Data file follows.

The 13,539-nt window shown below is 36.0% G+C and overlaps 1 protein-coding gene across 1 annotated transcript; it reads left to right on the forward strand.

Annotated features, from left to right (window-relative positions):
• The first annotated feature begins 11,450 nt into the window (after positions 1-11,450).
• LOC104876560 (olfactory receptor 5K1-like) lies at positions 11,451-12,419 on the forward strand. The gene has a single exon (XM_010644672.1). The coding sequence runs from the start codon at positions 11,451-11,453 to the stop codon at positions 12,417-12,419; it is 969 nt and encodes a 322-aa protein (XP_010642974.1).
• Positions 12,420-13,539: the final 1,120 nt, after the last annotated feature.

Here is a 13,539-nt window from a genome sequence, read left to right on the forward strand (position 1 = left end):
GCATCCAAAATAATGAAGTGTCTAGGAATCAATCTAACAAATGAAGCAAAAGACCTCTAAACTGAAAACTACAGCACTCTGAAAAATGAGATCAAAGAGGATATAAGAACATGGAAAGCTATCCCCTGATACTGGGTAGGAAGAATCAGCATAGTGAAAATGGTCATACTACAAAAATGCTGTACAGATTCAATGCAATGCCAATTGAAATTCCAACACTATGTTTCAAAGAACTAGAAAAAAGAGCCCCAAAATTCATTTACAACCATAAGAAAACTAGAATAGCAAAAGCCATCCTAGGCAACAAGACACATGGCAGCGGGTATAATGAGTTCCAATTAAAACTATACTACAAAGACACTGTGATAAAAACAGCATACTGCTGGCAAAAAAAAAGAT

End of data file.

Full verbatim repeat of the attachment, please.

The 13,539-nt window shown below is 36.0% G+C and overlaps 1 protein-coding gene across 1 annotated transcript; it reads left to right on the forward strand.

Annotated features, from left to right (window-relative positions):
• The first annotated feature begins 11,450 nt into the window (after positions 1-11,450).
• LOC104876560 (olfactory receptor 5K1-like) lies at positions 11,451-12,419 on the forward strand. The gene has a single exon (XM_010644672.1). The coding sequence runs from the start codon at positions 11,451-11,453 to the stop codon at positions 12,417-12,419; it is 969 nt and encodes a 322-aa protein (XP_010642974.1).
• Positions 12,420-13,539: the final 1,120 nt, after the last annotated feature.

Here is a 13,539-nt window from a genome sequence, read left to right on the forward strand (position 1 = left end):
GCATCCAAAATAATGAAGTGTCTAGGAATCAATCTAACAAATGAAGCAAAAGACCTCTAAACTGAAAACTACAGCACTCTGAAAAATGAGATCAAAGAGGATATAAGAACATGGAAAGCTATCCCCTGATACTGGGTAGGAAGAATCAGCATAGTGAAAATGGTCATACTACAAAAATGCTGTACAGATTCAATGCAATGCCAATTGAAATTCCAACACTATGTTTCAAAGAACTAGAAAAAAGAGCCCCAAAATTCATTTACAACCATAAGAAAACTAGAATAGCAAAAGCCATCCTAGGCAACAAGACACATGGCAGCGGGTATAATGAGTTCCAATTAAAACTATACTACAAAGACACTGTGATAAAAACAGCATACTGCTGGCAAAAAAAAAGAT